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'It reflects the real frustrations people have': Roads Minister insists Lee Anderson's migrant comments were 'fair'
8 August 2023, 18:32 | Updated: 8 August 2023, 19:40
Roads Minister Richard Holden has said he "understands" the language used by Lee Anderson to describe migrants who have been "complaining" about the Bibby Stockholm barge.
Mr Holden defended the deputy chairman of the Conservative Party after he made controversial comments about migrants on Tuesday.
Mr Anderson, the MP for Ashfield, said those unhappy with the Bibby Stockholm, a housing barge for migrants, should “f*** off back to France” or “better not come at all in the first place”.
Speaking to LBC’s Ben Kentish, Mr Holden defended his fellow MP's comments and warned against ‘policing’ people’s language on ‘serious’ matters.
Quizzed on the language used by the MP for Ashfield, Mr Holden said: “It’s the sort of language I’d hear from my constituents on the doorstop, in fact sometimes, it’s stronger language than that. I think, it’s not language that I would specifically use.”
It comes after the first group of 15 migrants boarded the controversial barge on Monday, which is moored in Dorset.
However it emerged that some 20 migrants who were set to board the barge had their transfers "cancelled" after lawyers acting on behalf of a refugee charity blocked the move.
When pressed on whether the explicit language used by Mr Anderson was acceptable for a senior Tory MP, Mr Holden replied: “Lee will express himself in his own inimitable style, and I think we need to be careful about this, if we start to try and police people’s language when this is a really serious issue.
He continued: “If people are coming to this UK illegally then they shouldn’t be here.”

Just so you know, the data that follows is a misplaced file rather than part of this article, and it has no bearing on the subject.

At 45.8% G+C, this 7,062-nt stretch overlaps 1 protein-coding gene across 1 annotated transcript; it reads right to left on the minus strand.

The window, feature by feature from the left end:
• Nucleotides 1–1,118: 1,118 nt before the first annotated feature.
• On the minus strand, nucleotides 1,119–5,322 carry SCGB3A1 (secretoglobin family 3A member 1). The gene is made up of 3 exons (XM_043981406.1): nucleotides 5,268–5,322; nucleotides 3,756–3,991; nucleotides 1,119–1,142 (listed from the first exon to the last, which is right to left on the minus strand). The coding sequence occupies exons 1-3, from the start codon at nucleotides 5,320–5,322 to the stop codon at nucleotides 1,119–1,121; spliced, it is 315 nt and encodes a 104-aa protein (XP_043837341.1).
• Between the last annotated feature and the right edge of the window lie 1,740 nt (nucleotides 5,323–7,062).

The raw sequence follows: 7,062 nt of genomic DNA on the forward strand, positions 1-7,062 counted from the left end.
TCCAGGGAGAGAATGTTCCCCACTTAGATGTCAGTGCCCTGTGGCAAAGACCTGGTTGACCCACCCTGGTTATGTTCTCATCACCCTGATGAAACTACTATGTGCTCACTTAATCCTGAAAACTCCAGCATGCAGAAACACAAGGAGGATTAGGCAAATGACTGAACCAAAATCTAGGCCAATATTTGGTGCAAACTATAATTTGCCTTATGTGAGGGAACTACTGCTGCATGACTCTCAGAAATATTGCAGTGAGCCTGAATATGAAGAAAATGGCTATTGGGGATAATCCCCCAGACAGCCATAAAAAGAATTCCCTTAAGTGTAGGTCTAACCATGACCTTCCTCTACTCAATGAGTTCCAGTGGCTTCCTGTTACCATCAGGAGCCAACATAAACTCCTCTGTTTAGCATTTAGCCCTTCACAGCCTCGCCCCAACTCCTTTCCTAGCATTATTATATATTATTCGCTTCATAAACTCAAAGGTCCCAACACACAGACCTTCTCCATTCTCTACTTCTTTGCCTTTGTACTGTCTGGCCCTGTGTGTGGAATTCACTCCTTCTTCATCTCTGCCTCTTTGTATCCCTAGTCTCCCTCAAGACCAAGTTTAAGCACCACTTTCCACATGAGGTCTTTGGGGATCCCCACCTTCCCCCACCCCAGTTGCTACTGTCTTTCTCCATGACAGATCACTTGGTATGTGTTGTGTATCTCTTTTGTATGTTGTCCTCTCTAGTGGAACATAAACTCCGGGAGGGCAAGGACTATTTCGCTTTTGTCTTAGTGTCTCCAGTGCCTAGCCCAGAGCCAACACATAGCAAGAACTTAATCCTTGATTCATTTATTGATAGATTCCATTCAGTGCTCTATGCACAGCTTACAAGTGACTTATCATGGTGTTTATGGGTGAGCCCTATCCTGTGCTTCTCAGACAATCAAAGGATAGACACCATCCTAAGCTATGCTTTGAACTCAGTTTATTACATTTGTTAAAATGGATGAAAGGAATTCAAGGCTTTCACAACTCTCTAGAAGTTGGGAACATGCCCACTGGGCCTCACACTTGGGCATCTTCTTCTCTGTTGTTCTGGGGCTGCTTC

“There are plenty of safe countries that people will have travelled through to get here, and people will quite rightly understand the language that Lee Anderson and others have used in this space, because it reflects the real frustration that people have.”
It comes after Justice Secretary Alex Chalk also defended Mr Anderson’s comments on Tuesday, as he said the MP’s comments contain “a lot of sense”.
Mr Chalk told LBC: "Lee Anderson expresses the righteous indignation of the British people. Yes, he does it in salty terms, that's his style, but his indignation is well placed."
The Justice Secretary said France is a safe country and a signatory to the European Convention on Human Rights.
"People should claim asylum in the first country," he added. "It's not like there should be an open shopping list of where you want to go.
"He expresses himself in his characteristically robust terms but there is a lot of sense, in my respectful view, in what Lee says."
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The transfer of migrants onto the vessel has been mired in difficulty and delays in recent weeks amid safety concerns, local opposition and legal challenges.
The Government has said the barge, which was initially designed to fit about 200 people, has a 500-person capacity.
Labour’s Mayor of London, Sadiq Khan, hit out at Mr Anderson’s comments on Tuesday as he accused the government of stoking "division and hate”.
He said in a tweet: "Language matters. This lot have been in Government for 13 years. After their abject failure all that's left is stoking up more division and hate. We deserve so much better."
While the Liberal Democrats’ spokesman, Alistair Carmichael, criticised Mr Chalk’s defence of the comments.
He said: "Alex Chalk's toe-curling interview was yet another sign of how weak this Government has become.
"Lifelong Conservative voters expect decent and respectful political debate, something completely lacking amongst Conservative MPs.
"People in Blue Wall Cheltenham would have been spitting out their cornflakes listening to Alex Chalk this morning,” he continued.
Former shadow Home Secretary Diane Abbott also said: “A new low even for the Tories.”
Despite the backlash faced by Mr Anderson, he doubled down on his remarks, as he replied to Ms Abbott’s tweet: "Wrong again... I told illegal migrants to go back to France, not genuine asylum seekers.”
It comes after it emerged on Tuesday that the Home Office told migrants who refuse to board the Bibby Stockholm face losing government support.